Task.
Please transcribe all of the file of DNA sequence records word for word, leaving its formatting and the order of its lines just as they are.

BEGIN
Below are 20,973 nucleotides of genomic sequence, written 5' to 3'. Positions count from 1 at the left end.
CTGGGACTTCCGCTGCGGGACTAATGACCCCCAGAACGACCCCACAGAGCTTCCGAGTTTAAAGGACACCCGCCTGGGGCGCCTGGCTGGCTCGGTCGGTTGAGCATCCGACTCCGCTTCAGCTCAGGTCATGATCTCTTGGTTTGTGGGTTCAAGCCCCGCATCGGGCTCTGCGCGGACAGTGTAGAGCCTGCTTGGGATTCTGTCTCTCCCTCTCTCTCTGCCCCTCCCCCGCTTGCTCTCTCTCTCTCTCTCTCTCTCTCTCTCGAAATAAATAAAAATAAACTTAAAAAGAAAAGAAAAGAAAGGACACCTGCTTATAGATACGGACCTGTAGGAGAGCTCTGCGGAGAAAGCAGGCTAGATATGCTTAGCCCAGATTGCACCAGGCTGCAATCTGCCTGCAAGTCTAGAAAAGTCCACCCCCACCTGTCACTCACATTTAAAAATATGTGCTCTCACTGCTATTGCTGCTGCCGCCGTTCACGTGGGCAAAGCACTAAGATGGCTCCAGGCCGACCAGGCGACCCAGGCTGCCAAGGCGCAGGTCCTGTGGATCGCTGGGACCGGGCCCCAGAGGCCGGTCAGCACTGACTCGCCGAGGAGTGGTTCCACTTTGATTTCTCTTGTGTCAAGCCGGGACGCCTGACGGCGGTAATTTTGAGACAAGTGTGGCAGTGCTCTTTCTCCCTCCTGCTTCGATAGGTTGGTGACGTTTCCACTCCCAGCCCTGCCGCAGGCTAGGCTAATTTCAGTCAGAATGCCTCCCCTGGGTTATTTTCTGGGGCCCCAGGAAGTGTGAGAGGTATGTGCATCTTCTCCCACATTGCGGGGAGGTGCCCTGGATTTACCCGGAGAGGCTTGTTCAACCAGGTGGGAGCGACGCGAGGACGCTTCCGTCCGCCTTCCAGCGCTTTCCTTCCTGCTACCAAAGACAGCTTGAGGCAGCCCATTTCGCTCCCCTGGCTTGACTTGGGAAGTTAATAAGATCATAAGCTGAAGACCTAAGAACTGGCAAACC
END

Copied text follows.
Below are 20,973 nucleotides of genomic sequence, written 5' to 3'. Positions count from 1 at the left end.
CTGGGACTTCCGCTGCGGGACTAATGACCCCCAGAACGACCCCACAGAGCTTCCGAGTTTAAAGGACACCCGCCTGGGGCGCCTGGCTGGCTCGGTCGGTTGAGCATCCGACTCCGCTTCAGCTCAGGTCATGATCTCTTGGTTTGTGGGTTCAAGCCCCGCATCGGGCTCTGCGCGGACAGTGTAGAGCCTGCTTGGGATTCTGTCTCTCCCTCTCTCTCTGCCCCTCCCCCGCTTGCTCTCTCTCTCTCTCTCTCTCTCTCTCTCGAAATAAATAAAAATAAACTTAAAAAGAAAAGAAAAGAAAGGACACCTGCTTATAGATACGGACCTGTAGGAGAGCTCTGCGGAGAAAGCAGGCTAGATATGCTTAGCCCAGATTGCACCAGGCTGCAATCTGCCTGCAAGTCTAGAAAAGTCCACCCCCACCTGTCACTCACATTTAAAAATATGTGCTCTCACTGCTATTGCTGCTGCCGCCGTTCACGTGGGCAAAGCACTAAGATGGCTCCAGGCCGACCAGGCGACCCAGGCTGCCAAGGCGCAGGTCCTGTGGATCGCTGGGACCGGGCCCCAGAGGCCGGTCAGCACTGACTCGCCGAGGAGTGGTTCCACTTTGATTTCTCTTGTGTCAAGCCGGGACGCCTGACGGCGGTAATTTTGAGACAAGTGTGGCAGTGCTCTTTCTCCCTCCTGCTTCGATAGGTTGGTGACGTTTCCACTCCCAGCCCTGCCGCAGGCTAGGCTAATTTCAGTCAGAATGCCTCCCCTGGGTTATTTTCTGGGGCCCCAGGAAGTGTGAGAGGTATGTGCATCTTCTCCCACATTGCGGGGAGGTGCCCTGGATTTACCCGGAGAGGCTTGTTCAACCAGGTGGGAGCGACGCGAGGACGCTTCCGTCCGCCTTCCAGCGCTTTCCTTCCTGCTACCAAAGACAGCTTGAGGCAGCCCATTTCGCTCCCCTGGCTTGACTTGGGAAGTTAATAAGATCATAAGCTGAAGACCTAAGAACTGGCAAACC